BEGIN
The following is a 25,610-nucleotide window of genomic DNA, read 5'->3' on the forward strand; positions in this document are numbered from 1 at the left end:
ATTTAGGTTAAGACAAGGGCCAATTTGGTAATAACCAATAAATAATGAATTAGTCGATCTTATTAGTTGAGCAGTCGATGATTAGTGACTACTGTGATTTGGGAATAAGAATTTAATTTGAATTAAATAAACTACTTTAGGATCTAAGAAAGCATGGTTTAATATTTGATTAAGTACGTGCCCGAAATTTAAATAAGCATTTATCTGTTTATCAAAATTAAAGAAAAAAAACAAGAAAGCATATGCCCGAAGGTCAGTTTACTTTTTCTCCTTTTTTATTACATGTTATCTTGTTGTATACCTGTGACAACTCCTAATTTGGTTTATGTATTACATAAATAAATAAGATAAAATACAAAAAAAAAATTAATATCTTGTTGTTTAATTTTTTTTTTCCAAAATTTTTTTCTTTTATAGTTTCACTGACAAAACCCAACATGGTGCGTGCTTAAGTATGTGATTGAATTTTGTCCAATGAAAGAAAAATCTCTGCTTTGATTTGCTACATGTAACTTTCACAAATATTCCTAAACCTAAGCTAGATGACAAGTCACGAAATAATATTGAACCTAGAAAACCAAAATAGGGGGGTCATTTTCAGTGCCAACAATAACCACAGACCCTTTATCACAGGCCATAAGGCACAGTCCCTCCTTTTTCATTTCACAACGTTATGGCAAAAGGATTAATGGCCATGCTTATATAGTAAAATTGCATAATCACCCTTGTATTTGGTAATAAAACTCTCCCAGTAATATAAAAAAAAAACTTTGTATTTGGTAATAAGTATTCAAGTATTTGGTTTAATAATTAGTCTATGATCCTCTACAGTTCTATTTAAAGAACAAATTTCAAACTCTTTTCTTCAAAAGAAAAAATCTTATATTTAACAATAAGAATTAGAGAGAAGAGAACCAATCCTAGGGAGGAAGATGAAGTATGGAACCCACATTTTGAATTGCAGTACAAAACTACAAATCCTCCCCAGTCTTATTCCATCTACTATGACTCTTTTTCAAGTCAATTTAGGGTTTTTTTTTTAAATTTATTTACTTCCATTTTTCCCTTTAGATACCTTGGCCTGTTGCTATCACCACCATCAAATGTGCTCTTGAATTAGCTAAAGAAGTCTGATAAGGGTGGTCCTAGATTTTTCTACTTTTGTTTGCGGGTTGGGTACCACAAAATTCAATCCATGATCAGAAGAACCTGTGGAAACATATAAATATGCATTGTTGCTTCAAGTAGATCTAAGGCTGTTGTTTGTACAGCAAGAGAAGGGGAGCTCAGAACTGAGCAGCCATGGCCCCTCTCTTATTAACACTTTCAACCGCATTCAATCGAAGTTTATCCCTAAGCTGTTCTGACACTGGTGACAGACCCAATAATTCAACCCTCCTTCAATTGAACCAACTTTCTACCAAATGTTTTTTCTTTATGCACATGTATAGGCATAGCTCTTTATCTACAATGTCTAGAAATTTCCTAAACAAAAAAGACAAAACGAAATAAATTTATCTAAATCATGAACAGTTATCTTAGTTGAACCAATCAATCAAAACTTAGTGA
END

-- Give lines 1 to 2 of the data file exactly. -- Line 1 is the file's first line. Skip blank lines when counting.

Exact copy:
The following is a 25,610-nucleotide window of genomic DNA, read 5'->3' on the forward strand; positions in this document are numbered from 1 at the left end:
ATTTAGGTTAAGACAAGGGCCAATTTGGTAATAACCAATAAATAATGAATTAGTCGATCTTATTAGTTGAGCAGTCGATGATTAGTGACTACTGTGATTTGGGAATAAGAATTTAATTTGAATTAAATAAACTACTTTAGGATCTAAGAAAGCATGGTTTAATATTTGATTAAGTACGTGCCCGAAATTTAAATAAGCATTTATCTGTTTATCAAAATTAAAGAAAAAAAACAAGAAAGCATATGCCCGAAGGTCAGTTTACTTTTTCTCCTTTTTTATTACATGTTATCTTGTTGTATACCTGTGACAACTCCTAATTTGGTTTATGTATTACATAAATAAATAAGATAAAATACAAAAAAAAAATTAATATCTTGTTGTTTAATTTTTTTTTTCCAAAATTTTTTTCTTTTATAGTTTCACTGACAAAACCCAACATGGTGCGTGCTTAAGTATGTGATTGAATTTTGTCCAATGAAAGAAAAATCTCTGCTTTGATTTGCTACATGTAACTTTCACAAATATTCCTAAACCTAAGCTAGATGACAAGTCACGAAATAATATTGAACCTAGAAAACCAAAATAGGGGGGTCATTTTCAGTGCCAACAATAACCACAGACCCTTTATCACAGGCCATAAGGCACAGTCCCTCCTTTTTCATTTCACAACGTTATGGCAAAAGGATTAATGGCCATGCTTATATAGTAAAATTGCATAATCACCCTTGTATTTGGTAATAAAACTCTCCCAGTAATATAAAAAAAAAACTTTGTATTTGGTAATAAGTATTCAAGTATTTGGTTTAATAATTAGTCTATGATCCTCTACAGTTCTATTTAAAGAACAAATTTCAAACTCTTTTCTTCAAAAGAAAAAATCTTATATTTAACAATAAGAATTAGAGAGAAGAGAACCAATCCTAGGGAGGAAGATGAAGTATGGAACCCACATTTTGAATTGCAGTACAAAACTACAAATCCTCCCCAGTCTTATTCCATCTACTATGACTCTTTTTCAAGTCAATTTAGGGTTTTTTTTTTAAATTTATTTACTTCCATTTTTCCCTTTAGATACCTTGGCCTGTTGCTATCACCACCATCAAATGTGCTCTTGAATTAGCTAAAGAAGTCTGATAAGGGTGGTCCTAGATTTTTCTACTTTTGTTTGCGGGTTGGGTACCACAAAATTCAATCCATGATCAGAAGAACCTGTGGAAACATATAAATATGCATTGTTGCTTCAAGTAGATCTAAGGCTGTTGTTTGTACAGCAAGAGAAGGGGAGCTCAGAACTGAGCAGCCATGGCCCCTCTCTTATTAACACTTTCAACCGCATTCAATCGAAGTTTATCCCTAAGCTGTTCTGACACTGGTGACAGACCCAATAATTCAACCCTCCTTCAATTGAACCAACTTTCTACCAAATGTTTTTTCTTTATGCACATGTATAGGCATAGCTCTTTATCTACAATGTCTAGAAATTTCCTAAACAAAAAAGACAAAACGAAATAAATTTATCTAAATCATGAACAGTTATCTTAGTTGAACCAATCAATCAAAACTTAGTGA